Murphy's Law

What is Murphy’s Law?

Welcome to the world of Murphy’s Law. It is a very optimistic law, stating if anything can go wrong, it will. If it can’t go wrong, it will go wrong anyway. This is the basic premise of Murphy’s Law. Murphy’s law states that “Anything that can go wrong will go wrong”.

Another allegedly correct and original reading of Murphy’s Law is that if there are two or more ways to do something, and one of those ways can result in a catastrophe, then someone will do it. But the statement that best expresses the explosive nature of Murphy’s Law is undoubtedly the idea that you will inevitably make the wrong choice whatever you decide, and it may just be right. This isn’t because of some mysterious power the law possesses.

In reality, we can give relevance to Murphy’s Law in our day-to-day life. When things go well, little is made of it. After all, we expect that things should work out in our favour. But when life goes badly, we look for reasons. It’s food for thought, but there is no evidence to support Murphy’s Law itself – it’s all down to perception. The law captures our imagination.

Example of Murphy’s Law:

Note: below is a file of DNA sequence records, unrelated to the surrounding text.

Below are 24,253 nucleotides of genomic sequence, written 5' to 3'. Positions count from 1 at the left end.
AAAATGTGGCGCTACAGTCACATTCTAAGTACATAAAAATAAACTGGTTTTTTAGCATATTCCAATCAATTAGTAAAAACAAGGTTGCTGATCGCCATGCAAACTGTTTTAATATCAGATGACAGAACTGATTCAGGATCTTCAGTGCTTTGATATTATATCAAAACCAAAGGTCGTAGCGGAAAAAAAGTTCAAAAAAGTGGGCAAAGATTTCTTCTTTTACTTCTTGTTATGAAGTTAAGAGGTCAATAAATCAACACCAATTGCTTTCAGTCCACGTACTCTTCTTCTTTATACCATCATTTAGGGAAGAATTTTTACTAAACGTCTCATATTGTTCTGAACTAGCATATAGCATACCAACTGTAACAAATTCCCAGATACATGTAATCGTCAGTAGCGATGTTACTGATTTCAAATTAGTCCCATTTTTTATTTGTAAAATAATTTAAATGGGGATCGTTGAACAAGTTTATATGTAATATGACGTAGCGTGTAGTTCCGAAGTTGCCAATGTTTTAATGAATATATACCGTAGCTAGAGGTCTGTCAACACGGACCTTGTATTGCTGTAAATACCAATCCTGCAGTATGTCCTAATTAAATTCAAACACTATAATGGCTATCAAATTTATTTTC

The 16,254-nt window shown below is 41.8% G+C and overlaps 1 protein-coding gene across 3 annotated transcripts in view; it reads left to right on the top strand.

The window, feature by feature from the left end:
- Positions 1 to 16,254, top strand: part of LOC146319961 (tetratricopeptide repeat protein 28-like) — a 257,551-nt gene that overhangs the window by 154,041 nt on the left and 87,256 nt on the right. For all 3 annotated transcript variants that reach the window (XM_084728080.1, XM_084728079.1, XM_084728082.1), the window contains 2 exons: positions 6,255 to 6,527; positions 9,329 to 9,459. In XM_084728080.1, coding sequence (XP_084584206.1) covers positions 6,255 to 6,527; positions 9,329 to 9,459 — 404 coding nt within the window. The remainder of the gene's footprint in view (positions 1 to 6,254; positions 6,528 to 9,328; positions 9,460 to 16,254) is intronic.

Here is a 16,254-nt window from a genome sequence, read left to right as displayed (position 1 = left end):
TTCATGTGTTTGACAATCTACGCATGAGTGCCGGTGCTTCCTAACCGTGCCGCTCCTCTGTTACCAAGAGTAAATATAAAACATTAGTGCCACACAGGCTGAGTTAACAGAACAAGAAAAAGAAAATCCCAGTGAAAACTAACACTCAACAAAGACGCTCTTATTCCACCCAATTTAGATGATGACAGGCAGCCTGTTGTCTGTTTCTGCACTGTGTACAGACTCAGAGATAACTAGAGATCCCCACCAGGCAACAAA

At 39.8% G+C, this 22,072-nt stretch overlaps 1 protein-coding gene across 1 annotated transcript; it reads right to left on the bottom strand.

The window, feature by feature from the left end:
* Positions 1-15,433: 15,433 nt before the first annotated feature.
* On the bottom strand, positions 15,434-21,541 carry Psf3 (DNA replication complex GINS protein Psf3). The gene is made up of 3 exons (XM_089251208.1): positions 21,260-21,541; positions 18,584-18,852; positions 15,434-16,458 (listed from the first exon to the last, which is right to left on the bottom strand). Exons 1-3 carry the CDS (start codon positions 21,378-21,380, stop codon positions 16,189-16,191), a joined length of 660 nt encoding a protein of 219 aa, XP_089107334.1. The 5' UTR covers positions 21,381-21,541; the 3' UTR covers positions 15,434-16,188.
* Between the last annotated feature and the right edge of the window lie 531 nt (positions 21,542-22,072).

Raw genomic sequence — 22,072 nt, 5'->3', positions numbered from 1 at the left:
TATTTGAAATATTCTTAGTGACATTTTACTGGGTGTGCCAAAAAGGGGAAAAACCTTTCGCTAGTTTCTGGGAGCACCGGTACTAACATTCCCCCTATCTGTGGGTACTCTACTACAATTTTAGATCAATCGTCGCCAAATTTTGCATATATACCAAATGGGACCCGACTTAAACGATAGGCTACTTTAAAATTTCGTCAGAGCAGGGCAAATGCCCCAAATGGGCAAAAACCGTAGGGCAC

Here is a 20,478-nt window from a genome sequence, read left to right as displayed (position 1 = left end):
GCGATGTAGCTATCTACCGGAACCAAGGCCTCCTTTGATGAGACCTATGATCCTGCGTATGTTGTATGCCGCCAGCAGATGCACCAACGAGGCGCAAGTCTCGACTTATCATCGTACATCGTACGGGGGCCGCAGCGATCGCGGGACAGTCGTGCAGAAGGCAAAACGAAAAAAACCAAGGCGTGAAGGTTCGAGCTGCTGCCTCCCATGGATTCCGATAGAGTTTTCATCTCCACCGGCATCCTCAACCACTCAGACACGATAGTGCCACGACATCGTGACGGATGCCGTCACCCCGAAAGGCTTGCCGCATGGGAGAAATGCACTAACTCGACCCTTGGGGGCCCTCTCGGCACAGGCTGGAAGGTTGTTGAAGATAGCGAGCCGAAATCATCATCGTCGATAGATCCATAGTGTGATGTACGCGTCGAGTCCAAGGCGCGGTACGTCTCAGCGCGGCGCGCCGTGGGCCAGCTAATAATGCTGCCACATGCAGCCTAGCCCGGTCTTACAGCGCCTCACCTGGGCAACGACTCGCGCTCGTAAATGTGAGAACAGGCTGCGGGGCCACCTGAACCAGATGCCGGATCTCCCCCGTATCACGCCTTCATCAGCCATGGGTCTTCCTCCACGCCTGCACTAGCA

There are countless examples in today’s culture which has been accepted throughout the world, for example, that bread will always land butter-side down when dropped, that there will be rain as soon as you wash your car, and that when queuing, the other line will always move faster.

Many people will naturally interpret this law as a pessimistic view of life. In fact, they couldn’t be further from the truth. Losers can take advantage of a good knowledge of Murphy’s Law to help better prepare for the unexpected problems and challenges that life throws our way.

Murphy’s law helps us to analyse and prepare for the future. It assists in project planning by analysing the risk. It incorporates practical creativity by discovering the other way of thinking,  predicting something will go wrong. Practically makes us ready with plan B.

To learn more about various other Basic Laws of Physics,  click on the link. You can also check NCERT Solutions for the same for CBSE Physics.

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